Attorneys join fray as Good Samaritan residents asked to sign liability waivers

OSCEOLA COUNTY, Fla. — Displaced Good Samaritan Village residents said they finally felt like their voices were being heard as the recovery process entered a new phase Wednesday.


The residents packed into a ballroom at the hotel many are staying at to hear from Community Legal Services leaders, who are jumping headfirst into what’s likely going to produce a legal battle between the community’s managers and the tenants.

This week, the residents were asked to sign lease termination agreements and move their remaining items off the property immediately in exchange for their security deposit. The agreements also included a liability waiver preventing the tenant from suing Good Samaritan.

The urgency has so far proved to be successful – Good Samaritan reported more than half of the affected tenants had signed the paperwork – but the residents themselves felt like they were being forced into a corner.

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“Most of those pieces of paper have a lot of legal mumbo jumbo that you don’t understand,” one man said. “I just remember they said, ‘Sign here.’”

Stories like that got the attention of Community Legal Services attorneys, who are encouraging the residents to speak to them before signing any paperwork. Many of the residents at the meeting said they would not, and plan to sue Good Samaritan for not disclosing the risks of their units flooding.

“You don’t need to sign anything right now,” CEO Jeff Harvey said. “You’re not going to lose anything. Right now, you’ve got time to talk to somebody.”

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Harvey said his team would speak to each resident one-on-one to go over their circumstances as long as that resident reached out to them. He said they’d investigate possibly getting the signatures of people who already signed waivers thrown out in court by arguing they’d been coerced.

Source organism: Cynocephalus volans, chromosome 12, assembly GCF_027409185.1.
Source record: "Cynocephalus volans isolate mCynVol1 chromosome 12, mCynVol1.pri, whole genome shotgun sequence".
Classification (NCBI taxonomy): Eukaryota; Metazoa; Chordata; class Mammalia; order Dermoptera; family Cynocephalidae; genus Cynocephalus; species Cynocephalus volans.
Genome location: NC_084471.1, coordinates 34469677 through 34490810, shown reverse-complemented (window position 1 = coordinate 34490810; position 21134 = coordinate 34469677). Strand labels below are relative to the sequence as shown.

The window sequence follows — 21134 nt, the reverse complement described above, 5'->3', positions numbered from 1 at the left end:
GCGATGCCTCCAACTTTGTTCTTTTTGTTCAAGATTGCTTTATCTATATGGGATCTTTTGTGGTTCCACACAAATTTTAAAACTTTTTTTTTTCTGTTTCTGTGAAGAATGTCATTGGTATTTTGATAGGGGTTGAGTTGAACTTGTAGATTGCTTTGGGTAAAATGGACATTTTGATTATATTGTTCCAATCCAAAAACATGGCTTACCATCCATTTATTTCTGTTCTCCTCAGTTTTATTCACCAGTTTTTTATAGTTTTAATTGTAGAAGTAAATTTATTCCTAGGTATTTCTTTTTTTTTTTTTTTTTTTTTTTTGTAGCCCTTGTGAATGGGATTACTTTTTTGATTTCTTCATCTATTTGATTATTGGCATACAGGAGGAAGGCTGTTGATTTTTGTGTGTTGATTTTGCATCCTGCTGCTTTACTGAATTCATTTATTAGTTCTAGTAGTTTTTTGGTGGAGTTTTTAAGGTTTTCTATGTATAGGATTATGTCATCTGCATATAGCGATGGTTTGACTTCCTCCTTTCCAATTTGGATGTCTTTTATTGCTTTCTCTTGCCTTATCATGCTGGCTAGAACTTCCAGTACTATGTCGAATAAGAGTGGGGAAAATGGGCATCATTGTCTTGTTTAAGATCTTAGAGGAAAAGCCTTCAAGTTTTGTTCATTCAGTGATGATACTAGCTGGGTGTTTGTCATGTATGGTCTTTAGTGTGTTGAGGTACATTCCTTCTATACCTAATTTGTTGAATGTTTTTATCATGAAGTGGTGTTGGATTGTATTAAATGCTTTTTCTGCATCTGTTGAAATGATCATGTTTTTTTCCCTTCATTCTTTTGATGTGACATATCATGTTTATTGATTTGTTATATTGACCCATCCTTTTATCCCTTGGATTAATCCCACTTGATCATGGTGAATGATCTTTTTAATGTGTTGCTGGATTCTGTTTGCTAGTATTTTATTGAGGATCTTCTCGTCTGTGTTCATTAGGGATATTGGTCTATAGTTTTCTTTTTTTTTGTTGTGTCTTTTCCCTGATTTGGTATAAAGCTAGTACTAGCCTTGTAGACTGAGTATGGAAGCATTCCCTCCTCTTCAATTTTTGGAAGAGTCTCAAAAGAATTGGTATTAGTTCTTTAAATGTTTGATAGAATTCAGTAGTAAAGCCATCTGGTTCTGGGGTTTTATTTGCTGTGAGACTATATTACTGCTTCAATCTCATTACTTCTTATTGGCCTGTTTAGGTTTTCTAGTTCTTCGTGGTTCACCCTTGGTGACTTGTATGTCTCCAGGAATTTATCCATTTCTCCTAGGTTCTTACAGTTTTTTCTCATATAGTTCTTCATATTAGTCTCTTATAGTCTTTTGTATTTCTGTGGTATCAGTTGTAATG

A Good Samaritan representative did not respond to the comments made by the residents or Harvey. Good Samaritan plans to tear down its damaged neighborhoods instead of repair the units and terminate leases as of December 1.

“We recognize this is a very difficult situation for the community,” a statement read. “We have explored alternative solutions, but unfortunately, they are not enough to address the long-term challenges.”

Photos: Hurricane Ian flooding, storm damage at Good Samaritan Village

Harvey scoffed at the property’s sudden need for urgency again and again during his interview.

“If a place is destroyed [the tenant] obviously cannot live there,” he said, “There’s still a contractual obligation between the two of them. It’s going to take a little while to dig through that.”

Osceola County, Community Legal Services, local and federal partners will hold a Town Hall-style meeting for Good Samaritan tenants and family members beginning at 6 p.m. Monday at Osceola County Housing and Community Services Building in Kissimmee, 1392 E. Vine St.

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